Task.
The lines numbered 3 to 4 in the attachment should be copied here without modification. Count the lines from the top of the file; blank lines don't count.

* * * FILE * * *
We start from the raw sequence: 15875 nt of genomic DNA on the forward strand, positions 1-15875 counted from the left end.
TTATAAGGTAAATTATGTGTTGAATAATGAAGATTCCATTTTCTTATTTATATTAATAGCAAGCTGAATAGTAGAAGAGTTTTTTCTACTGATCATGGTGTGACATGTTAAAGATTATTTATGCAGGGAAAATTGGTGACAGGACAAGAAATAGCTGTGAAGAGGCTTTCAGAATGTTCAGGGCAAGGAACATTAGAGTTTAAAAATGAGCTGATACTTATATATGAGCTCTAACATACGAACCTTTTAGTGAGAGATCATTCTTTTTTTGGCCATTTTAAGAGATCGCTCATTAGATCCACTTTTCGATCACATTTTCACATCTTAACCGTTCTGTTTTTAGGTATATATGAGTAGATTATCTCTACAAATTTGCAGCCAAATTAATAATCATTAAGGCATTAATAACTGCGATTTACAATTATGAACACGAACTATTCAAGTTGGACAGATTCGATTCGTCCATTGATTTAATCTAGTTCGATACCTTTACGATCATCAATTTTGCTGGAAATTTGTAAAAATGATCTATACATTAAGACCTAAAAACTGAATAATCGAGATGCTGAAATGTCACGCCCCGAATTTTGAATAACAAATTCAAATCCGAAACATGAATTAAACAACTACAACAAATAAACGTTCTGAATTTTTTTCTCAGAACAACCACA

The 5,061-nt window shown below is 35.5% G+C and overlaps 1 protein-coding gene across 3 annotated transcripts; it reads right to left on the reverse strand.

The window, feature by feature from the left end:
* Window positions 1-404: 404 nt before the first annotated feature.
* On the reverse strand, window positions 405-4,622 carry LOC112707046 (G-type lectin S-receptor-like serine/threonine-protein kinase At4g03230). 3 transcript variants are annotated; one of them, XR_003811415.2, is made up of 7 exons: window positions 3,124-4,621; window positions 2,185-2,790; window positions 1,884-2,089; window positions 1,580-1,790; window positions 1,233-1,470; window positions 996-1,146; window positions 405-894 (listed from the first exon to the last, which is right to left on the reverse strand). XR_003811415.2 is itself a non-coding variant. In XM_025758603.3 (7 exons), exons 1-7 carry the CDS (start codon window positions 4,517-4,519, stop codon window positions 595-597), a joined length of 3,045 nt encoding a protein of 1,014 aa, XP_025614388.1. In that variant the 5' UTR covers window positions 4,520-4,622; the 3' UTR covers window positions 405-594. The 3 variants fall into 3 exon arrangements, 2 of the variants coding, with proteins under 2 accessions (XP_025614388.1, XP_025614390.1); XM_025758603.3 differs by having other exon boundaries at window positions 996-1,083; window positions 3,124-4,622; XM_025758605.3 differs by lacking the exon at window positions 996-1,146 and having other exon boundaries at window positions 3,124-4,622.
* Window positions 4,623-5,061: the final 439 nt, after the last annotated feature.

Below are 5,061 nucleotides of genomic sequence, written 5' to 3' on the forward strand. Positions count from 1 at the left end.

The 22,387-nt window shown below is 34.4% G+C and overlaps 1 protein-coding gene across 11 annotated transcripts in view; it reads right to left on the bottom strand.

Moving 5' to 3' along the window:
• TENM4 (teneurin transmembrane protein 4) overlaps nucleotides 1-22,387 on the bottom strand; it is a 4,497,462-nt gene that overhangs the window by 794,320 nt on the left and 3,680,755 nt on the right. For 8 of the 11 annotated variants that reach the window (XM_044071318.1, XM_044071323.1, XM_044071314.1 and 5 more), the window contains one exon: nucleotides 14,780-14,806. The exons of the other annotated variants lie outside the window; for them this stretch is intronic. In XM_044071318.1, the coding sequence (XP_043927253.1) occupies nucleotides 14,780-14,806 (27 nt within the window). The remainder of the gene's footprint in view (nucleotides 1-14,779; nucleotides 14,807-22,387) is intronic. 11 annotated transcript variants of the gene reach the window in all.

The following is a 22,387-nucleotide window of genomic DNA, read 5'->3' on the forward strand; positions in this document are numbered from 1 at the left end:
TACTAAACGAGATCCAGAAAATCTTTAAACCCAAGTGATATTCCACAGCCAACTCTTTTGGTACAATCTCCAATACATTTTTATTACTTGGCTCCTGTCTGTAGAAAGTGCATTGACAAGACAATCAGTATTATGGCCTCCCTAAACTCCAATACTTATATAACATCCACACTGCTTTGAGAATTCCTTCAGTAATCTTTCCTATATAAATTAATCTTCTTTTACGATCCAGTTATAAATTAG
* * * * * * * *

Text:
The 5,061-nt window shown below is 35.5% G+C and overlaps 1 protein-coding gene across 3 annotated transcripts; it reads right to left on the reverse strand.

The window, feature by feature from the left end: